The Group of 77 (G-77) is playing a leading role in promoting a fairer international fiscal agenda which puts an end to tax havens and gives rise to an intergovernmental tax organization in the framework of the UN.
Rosa Cañete, a specialist in this area and a director of Oxfam, comments on the approach of the G-77 in an exclusive interview.
The main motivation of the countries of the Global South is the need to have resources of their own at an international level to guarantee certain rights to their citizens. Obviously, in many countries of the South, the available resources are insufficient. This means, states have not been able to raise sufficient funds to develop public policies which guarantee their citizens’ right to health and education. The issue of the financing of development in the countries of the South is of vital importance, as appropriate financing would allow them to be economically independent. Let’s look, for example, at the context of African countries and the donations and assistance from abroad they receive. Or the current Latin American context, where there is still a significant lack of possibilities of the states to close the gaps of inequality in a region which is growing and is actually not poor.
"In global terms, tax evasion and tax avoidance perpetrated by multinationals through tax havens deprive the countries of 100 billion US dollars every year."
In Latin America in 2013, 11 out of 18 countries did not manage to raise enough funds to meet the Sustainable Development Goals (SDGs). State revenues in these countries are below 20 per cent of their GDP, which is the percentage needed to meet the objectives established in the Millennium Development Goals and later in the SDGs. Therefore, the states in the South are unable to finance policies which could guarantee their citizens’ rights. As a matter of fact, one figure we have been emphasizing a lot in Oxfam is that, in global terms, tax evasion and tax avoidance perpetrated by multinationals through tax havens deprive the countries of 100 billion US dollars every year. If we calculate the cost of education services, this amount could be used to educate 124 million children who are currently not attending school. This money could also finance health care, allowing to save about six million children’s lives. This is the central motivation of the countries in the South for pushing this agenda of international tax justice: the need to increase their revenues and to do so in a fairer way.
The main reason why we call for the creation of this organization is the need for democratic governance in the redefinition of tax regulations at an international level. Even though there is a general consensus between the countries in the North and in the South, it is necessary to really stop the race to the bottom in the area of taxation of transnational companies and also of the wealthiest individuals, because we are all losing resources.
There are important differences between the interests of the countries in the North and those of the countries in the South when it comes to the redefinition of these regulations. Therefore, until there is no UN organization which maintains a balance and democratic governance, where each country can have a vote and which can generate processes allowing us to move forward, towards certain agreements which guarantee a balance between the interests of both groups of countries, we will not reach our final objective—greater tax justice and equal participation of the countries in the North and the South. This would be the main characteristic of this organization, the capacity to apply more democratic governance when it comes to decisions about the reform of tax regulations, a topic Oxfam has been addressing for years. The initiative about Base Erosion and Profit Shifting (BEPS) promoted by the Organisation for Economic Co-operation and Development (OECD) is an advancement and although it is generating a dialogue and establishes a series of goals to gradually close these loopholes in taxation and agreements, it is still an initiative ruled by the G-20 and the OECD. This is why it won’t close the gaps in the central areas of interest of Southern countries, like tax incentives for companies. This is an issue which is not addressed with emphasis, as one of the functions of the Foreign Ministries in the countries of the North is to support their private sector. And this private sector of countries in the North benefits from mechanisms applied in the South to attract direct foreign investment by reducing tax rates. Thus, as a consequence of this difference in interests, tax incentives are not a topic addressed by BEPS. And this is where the issue of source reporting or principle residence reporting comes up, too.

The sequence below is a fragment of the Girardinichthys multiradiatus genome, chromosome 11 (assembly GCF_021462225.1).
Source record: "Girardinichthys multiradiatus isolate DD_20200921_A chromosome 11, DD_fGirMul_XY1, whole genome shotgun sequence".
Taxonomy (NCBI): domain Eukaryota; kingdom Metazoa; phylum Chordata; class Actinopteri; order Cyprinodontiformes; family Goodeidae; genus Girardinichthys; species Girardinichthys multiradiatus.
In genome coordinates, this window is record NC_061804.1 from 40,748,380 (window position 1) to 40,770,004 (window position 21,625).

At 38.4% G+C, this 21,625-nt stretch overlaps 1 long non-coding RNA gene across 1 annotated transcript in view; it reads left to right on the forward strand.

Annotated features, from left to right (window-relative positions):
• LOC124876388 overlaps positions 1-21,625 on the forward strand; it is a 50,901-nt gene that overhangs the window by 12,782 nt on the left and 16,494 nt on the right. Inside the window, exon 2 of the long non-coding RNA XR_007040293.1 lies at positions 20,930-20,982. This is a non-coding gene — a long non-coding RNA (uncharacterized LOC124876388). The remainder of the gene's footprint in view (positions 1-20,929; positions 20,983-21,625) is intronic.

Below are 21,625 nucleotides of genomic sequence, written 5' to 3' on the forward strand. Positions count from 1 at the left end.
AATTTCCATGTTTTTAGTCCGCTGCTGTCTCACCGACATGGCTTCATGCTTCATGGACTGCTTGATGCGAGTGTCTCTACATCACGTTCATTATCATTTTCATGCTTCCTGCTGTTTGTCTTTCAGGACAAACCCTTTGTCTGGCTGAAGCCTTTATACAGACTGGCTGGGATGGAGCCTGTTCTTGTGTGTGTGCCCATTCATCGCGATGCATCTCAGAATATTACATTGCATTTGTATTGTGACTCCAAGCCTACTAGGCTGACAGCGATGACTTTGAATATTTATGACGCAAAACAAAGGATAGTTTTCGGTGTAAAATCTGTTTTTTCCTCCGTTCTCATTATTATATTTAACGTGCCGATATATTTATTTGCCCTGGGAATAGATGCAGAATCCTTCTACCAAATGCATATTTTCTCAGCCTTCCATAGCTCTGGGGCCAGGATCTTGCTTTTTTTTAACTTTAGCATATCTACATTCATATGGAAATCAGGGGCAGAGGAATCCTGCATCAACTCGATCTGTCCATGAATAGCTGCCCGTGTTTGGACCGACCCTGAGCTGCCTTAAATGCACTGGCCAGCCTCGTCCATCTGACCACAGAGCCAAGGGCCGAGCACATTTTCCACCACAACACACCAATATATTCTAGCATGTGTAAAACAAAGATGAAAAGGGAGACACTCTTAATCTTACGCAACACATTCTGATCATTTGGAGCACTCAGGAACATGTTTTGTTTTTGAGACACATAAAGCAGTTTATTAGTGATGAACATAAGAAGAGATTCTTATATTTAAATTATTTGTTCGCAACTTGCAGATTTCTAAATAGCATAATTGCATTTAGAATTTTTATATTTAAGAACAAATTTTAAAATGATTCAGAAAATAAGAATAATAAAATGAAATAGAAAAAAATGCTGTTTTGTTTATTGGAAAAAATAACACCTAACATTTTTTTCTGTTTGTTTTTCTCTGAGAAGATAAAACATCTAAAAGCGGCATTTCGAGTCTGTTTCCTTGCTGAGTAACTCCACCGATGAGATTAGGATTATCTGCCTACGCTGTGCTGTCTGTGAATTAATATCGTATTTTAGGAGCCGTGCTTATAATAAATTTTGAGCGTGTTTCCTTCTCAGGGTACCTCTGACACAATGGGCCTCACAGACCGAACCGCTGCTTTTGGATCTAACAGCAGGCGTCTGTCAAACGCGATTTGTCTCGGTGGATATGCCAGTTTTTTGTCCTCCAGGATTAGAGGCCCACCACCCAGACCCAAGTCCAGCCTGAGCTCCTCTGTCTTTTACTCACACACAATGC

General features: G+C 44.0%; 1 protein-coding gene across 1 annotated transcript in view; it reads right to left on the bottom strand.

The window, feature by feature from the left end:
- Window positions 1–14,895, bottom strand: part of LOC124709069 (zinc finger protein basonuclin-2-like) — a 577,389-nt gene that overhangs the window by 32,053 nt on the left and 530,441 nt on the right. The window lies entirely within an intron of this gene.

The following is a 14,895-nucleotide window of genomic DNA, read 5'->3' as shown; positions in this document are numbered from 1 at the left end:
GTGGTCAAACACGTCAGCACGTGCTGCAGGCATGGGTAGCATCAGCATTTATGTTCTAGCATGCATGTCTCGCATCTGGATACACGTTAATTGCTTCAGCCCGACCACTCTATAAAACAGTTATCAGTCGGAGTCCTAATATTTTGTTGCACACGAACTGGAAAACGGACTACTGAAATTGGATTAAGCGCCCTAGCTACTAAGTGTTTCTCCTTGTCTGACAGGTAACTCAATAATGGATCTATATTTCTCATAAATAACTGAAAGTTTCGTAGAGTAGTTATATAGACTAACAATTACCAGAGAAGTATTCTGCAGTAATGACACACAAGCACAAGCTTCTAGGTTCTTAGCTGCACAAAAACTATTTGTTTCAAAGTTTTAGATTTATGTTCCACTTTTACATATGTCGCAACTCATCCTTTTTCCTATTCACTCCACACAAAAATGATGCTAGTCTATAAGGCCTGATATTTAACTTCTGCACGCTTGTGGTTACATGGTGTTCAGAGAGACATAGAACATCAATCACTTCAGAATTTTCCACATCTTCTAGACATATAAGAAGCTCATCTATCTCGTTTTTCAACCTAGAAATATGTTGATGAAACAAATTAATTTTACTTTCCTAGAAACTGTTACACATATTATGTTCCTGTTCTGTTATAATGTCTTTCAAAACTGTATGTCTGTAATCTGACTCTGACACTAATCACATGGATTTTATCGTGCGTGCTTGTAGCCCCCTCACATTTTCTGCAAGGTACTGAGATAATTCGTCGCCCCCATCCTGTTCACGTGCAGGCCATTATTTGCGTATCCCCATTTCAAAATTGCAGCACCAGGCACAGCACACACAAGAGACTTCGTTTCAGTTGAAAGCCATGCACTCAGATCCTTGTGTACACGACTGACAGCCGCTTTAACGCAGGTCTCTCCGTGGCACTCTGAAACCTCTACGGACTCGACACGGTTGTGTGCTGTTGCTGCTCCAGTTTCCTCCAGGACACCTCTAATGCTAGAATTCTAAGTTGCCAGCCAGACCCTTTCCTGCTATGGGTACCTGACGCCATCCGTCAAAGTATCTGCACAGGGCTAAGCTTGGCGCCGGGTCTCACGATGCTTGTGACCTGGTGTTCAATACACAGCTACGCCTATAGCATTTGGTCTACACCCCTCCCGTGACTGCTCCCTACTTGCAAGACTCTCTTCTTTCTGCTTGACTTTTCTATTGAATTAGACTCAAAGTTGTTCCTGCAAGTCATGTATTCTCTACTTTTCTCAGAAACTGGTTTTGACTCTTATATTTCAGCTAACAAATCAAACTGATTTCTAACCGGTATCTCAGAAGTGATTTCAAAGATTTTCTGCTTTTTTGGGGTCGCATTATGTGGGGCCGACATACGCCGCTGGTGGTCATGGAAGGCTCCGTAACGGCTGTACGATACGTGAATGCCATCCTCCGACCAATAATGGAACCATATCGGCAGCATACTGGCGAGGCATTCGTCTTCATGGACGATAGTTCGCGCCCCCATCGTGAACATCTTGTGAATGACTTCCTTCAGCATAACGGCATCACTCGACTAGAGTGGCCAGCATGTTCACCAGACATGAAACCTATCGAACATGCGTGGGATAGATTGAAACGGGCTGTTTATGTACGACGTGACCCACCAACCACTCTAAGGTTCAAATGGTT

Obviously, the countries in the North want the companies to pay taxes in the countries where their headquarters are located, while the countries in the South want them to pay taxes where they produce, as many of them have relocated their production to the South. So one of the characteristics of this new multilateral organization should be the democratic participation of all countries, both of the North and the South, and the possibility to push consensus about certain areas, including ways to overcome the obstacles from some countries which obviously find that their interests will be affected. This is a highly important topic.
Finally, another characteristic of such an organization would be that its financing should not depend solely on the states, but it should proceed from the UN budget, so its capacity of action is not restricted every time any state finds that its interests are not taken into due account by the other countries and decides in turn to curb the activity of the organization. These would be key characteristics we should discuss.